With Other Bureaus
When the Philippines sent Senator Salipada K. Pendatun and others to the UNESCO conference at paris, a newspaperman was in the entourage in the person of United Press correspondent Rodolfo L. Nazareno. J. C. Dionisio, short story writer and West Coast journalist, is at present with Consul-General Roberto Regala in San Francisco.
Not all writers and reporters are as gifted as Carlos Peña Romulo or as lucky as those who have landed sinecures abroad. Other have to stay at home and keep the printing presses rolling. There are, however, some who are doling praiseworthy work in the government service. Outstanding among them is personable, veteran Bulletin reporter Johnny C. Orendain, who, as President Roxas’ Press Secretary, is the official Malacañan spokesman. Private secretary to the President is Federico Mangahas, he who wrote the perfect prose of the “Maybe” column of the Tribune of yesteryears. Then there is D. L. Francisco, ace FREE PRESS feature writer, whose exposes and “unsolved mystery” articles were arresting the attention of the nation when FREE PRESS Staffman Leon O. Ty and I were still trying to find our journalistic souls by writing poetic trash for campus magazines. Francisco is the PRO (public relations officer, to you) of the Manila police department. Another writer with the police department is Delfin Flandez Batacan who, before his promotion as technical assistant to Malacañan Police Adviser Angel Tuazon, was in the legal section of the Manila police.
I am sure many FREE PRESS readers have been wondering what has happened to Leon Ma. Guerrero, Jr., who, as Totoy, used to thrill them with “Times in Rhymes” and, as himself, gave them those spicy and meaty stories and articles of the pre-war FREE PRESS. I have been told that Leonie is alive but he is busy with protocols and diplomacy now at the department of foreign affairs. Also at the foreign affairs office is former newsman Carlos Quirino; while Manila columnist Teodoro L. Valencia is the secretary of the Philippine board of censorship for motion pictures.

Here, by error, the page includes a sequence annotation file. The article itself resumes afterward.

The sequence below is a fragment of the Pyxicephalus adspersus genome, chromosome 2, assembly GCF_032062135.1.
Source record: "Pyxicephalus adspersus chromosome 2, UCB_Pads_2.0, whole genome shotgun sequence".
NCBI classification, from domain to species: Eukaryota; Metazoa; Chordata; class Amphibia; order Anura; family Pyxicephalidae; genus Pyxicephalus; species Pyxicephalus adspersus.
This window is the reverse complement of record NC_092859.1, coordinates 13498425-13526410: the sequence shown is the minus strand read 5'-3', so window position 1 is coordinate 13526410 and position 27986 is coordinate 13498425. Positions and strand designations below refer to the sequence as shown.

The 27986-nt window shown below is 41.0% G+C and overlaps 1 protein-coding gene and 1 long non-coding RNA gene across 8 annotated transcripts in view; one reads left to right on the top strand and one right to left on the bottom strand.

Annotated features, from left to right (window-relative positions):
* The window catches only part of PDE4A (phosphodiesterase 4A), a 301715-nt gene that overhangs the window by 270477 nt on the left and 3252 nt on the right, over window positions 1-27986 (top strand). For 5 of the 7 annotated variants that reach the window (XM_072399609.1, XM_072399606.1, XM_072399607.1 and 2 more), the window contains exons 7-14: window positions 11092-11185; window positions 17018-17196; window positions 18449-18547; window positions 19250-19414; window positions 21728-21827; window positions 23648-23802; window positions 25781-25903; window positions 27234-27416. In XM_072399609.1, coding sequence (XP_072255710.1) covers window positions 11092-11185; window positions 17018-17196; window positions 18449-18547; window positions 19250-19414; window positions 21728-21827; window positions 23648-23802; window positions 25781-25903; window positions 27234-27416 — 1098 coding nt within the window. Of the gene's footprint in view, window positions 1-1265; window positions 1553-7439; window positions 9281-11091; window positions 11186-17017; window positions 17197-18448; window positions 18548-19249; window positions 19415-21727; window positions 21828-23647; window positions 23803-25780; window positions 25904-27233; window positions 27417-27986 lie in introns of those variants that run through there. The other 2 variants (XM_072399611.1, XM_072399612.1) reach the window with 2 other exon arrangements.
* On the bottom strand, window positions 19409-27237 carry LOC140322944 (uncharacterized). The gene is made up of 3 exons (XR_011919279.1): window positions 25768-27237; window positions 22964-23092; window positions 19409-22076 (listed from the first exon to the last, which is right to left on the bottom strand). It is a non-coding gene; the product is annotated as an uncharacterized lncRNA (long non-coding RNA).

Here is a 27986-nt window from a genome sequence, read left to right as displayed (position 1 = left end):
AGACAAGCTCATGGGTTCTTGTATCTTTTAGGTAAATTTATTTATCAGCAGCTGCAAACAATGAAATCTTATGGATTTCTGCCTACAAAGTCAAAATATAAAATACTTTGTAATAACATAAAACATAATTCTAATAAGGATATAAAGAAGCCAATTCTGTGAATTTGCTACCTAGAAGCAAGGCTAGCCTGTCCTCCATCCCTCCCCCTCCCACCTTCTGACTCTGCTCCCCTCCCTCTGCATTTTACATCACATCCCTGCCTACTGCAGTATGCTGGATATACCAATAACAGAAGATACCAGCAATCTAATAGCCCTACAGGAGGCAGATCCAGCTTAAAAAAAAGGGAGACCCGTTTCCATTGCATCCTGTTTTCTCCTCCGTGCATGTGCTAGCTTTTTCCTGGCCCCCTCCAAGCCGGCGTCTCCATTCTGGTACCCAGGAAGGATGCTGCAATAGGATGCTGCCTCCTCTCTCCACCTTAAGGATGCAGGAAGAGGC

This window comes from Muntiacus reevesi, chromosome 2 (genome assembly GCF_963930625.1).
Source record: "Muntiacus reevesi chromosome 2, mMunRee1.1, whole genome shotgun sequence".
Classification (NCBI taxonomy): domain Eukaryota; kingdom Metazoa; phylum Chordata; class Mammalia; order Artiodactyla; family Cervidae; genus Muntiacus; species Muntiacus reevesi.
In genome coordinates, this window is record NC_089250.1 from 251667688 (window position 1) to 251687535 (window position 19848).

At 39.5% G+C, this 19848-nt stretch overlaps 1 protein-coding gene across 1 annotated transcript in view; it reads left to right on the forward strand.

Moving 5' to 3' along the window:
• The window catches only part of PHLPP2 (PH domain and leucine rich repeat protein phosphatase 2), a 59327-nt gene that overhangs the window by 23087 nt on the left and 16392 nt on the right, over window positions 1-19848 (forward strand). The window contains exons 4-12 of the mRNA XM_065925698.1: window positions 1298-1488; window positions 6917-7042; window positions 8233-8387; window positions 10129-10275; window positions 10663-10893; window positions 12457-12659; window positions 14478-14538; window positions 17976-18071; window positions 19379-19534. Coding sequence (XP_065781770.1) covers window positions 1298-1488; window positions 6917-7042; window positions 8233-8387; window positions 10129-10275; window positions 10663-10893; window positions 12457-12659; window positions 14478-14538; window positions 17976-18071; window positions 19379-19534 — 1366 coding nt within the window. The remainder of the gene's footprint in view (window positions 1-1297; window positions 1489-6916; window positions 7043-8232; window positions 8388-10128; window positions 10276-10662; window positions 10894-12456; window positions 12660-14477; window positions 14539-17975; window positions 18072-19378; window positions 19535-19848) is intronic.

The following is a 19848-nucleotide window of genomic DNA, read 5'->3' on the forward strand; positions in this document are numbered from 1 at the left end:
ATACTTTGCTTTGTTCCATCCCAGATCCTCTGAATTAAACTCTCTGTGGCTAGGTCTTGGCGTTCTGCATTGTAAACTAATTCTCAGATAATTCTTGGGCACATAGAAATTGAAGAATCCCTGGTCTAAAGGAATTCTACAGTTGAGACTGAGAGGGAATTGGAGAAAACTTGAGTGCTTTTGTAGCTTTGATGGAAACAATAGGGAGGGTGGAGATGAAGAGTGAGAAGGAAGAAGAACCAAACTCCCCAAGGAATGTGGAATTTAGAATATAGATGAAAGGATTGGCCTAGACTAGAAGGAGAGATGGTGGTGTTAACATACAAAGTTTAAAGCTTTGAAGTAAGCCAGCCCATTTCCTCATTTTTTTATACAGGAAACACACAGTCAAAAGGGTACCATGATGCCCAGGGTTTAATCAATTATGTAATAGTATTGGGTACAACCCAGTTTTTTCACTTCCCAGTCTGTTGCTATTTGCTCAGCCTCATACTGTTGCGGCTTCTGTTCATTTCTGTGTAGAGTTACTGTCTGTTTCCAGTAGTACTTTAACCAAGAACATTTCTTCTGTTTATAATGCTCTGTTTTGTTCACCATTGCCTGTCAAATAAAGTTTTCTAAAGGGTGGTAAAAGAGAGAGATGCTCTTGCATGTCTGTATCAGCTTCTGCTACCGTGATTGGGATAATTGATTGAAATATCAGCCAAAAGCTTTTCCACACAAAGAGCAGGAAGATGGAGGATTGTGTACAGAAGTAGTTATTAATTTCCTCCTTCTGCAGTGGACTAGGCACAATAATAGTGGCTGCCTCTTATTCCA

I understand Ligaya Victorio Reyes and Leopoldo Y. Yabes are now members of the present bureaucracy; and that Poet Fred Ruiz Castro is now a colonel and head of the judge advocate general service of the Philippine army, while his chum and co-worker on the Collegian staff, Macario Peralta, Jr., is now a retired one-star general and the chairman of the Philippine veterans’ board. Writer Nicolas V. Villaruz is now special prosecutor of the People’s Court; while former College Editors’ Guild vice-president Arturo M. Olarga is justice of the peace of Manapla, Negros Occidental.
Even provincial journalists and editors have not been overlooked, so it seems, by the President. Publisher Fernando Lopez of the Times of Iloilo is the present mayor of Iloilo City, while former Commoner editor Vicente T. Remitio is the mayor of Bacolod City. Former News Clipper editor Melanio O. Lalisan, of Bacolod City, is assistant provincial fiscal of Negros Occidental and with him are assistant provincial fiscal Jose. T. Libo-on and Special Counsel Joaquin Sola who have been active in Negros journalism and still are as members of the Negros Press Club, an association of editors and writers of Negros Occidental.
But the highest honor ever paid by President Roxas to a reporter was that given to the late Benito M. Sakdalan, veteran metropolitan newspaperman who figured in a sensational case a year ago. The President personally and officially lamented his death and Executive Secretary Emilio Abello and Press Secretary Johnny C. Orendain paid him tribute and joined in his final rites.
And when one calls to mind that everytime the President goes on a junket trip he inevitably takes with him a retinue of reporters and newsphotographers, verily it can be said that under Roxas the press and the writing fraternity are having a Roman holiday.